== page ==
The Syrian government’s secret cells in al-Raqqa
By: Firas al-Hakkar
Published Monday, March 3, 2014
Over the past month, the official Syrian flag – as opposed to the rebel flag – has been hoisted more than once in the rebel-controlled governorate of al-Raqqa in northern Syria. Nearly one year ago, militants from al-Qaeda-linked group al-Nusra Front took down the Syrian flag, and declared al-Raqqa a “liberated” city. Today, there are signs on the horizon that the government intends to make a comeback in al-Raqqa.
When he heard knocks on the door early last month, Maamoun did not expect to find Syrian army officers and conscripts seeking refuge in his home that night. They stayed with him for a few days, after escaping from a prison run by the Islamic movement of Ahrar al-Sham during the fighting with the Islamic State in Iraq and Syria (ISIS).
Speaking to Al-Akhbar, Maamoun recounted how he sought to find a way to get the officers and soldiers, who numbered around 15, out of the “Islamic State of al-Raqqa.” He said, “It was a gamble, and certain death awaited us had we been discovered.”
He continued, “I thought about using burkas, but it wasn’t a good idea after recent attacks against ISIS checkpoints in the city had involved people disguised in burkas. It was better to transport them in a truck outside the governorate’s boundaries.”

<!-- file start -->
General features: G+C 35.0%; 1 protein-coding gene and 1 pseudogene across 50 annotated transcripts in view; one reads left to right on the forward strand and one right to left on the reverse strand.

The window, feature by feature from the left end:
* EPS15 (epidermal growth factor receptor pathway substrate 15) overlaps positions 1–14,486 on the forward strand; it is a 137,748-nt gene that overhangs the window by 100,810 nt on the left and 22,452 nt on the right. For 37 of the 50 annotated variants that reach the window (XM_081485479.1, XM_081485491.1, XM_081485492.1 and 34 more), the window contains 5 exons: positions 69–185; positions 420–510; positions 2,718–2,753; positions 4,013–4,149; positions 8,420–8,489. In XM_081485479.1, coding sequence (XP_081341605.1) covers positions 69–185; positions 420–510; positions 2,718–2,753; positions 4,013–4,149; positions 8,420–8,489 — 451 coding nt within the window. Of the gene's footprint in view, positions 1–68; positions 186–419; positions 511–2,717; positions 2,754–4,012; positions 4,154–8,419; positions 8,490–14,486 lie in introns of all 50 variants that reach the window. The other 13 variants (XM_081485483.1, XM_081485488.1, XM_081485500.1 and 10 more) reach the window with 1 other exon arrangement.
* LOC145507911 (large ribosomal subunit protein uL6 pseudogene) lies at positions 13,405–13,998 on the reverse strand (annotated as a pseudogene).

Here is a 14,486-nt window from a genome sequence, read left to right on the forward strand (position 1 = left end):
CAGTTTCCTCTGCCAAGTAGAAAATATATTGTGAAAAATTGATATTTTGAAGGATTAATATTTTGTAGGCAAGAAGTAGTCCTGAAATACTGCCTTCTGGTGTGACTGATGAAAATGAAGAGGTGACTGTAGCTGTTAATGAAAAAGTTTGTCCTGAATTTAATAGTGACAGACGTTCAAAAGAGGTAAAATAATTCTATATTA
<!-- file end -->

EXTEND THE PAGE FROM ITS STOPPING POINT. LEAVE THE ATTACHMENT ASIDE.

The truck was filled with bags of used garments, which the officers and soldiers hid under. The truck was able to cross all the checkpoints without being searched thanks to Maamoun’s acquaintances and because the driver was known to the militants manning them. The truck eventually arrived to Syrian army checkpoints, and the soldiers made it back to their homes unharmed.
Cells of the Syrian Flag
Maamoun, until recently, was one of the rebels who benefited from the fall of al-Raqqa and the war. He reaped a lot of spoils without staining his hands with the blood of Syrians, “just their money.” Now he is a national hero, and keeps in his phone’s address book the numbers of many senior Syrian army officers, including officers in the Syrian Republican Guard.
Together with around thirty other young men, he founded cells called Cells of the Syrian Flag, which undertake secret non-violent activities “with a zero margin of error,” according to Maamoun. Maamoun said, “We raised the Syrian flag over the Housing and Development Agency building, the grain silos, and the sugar mill in coordination with the leadership of the 17th Division, and also over the minarets of Uys al-Qarni shrine near the headquarters of al-Nusra Front and al-Muntaser Billah Brigade, and in al-Shammas Square in the center of the city.”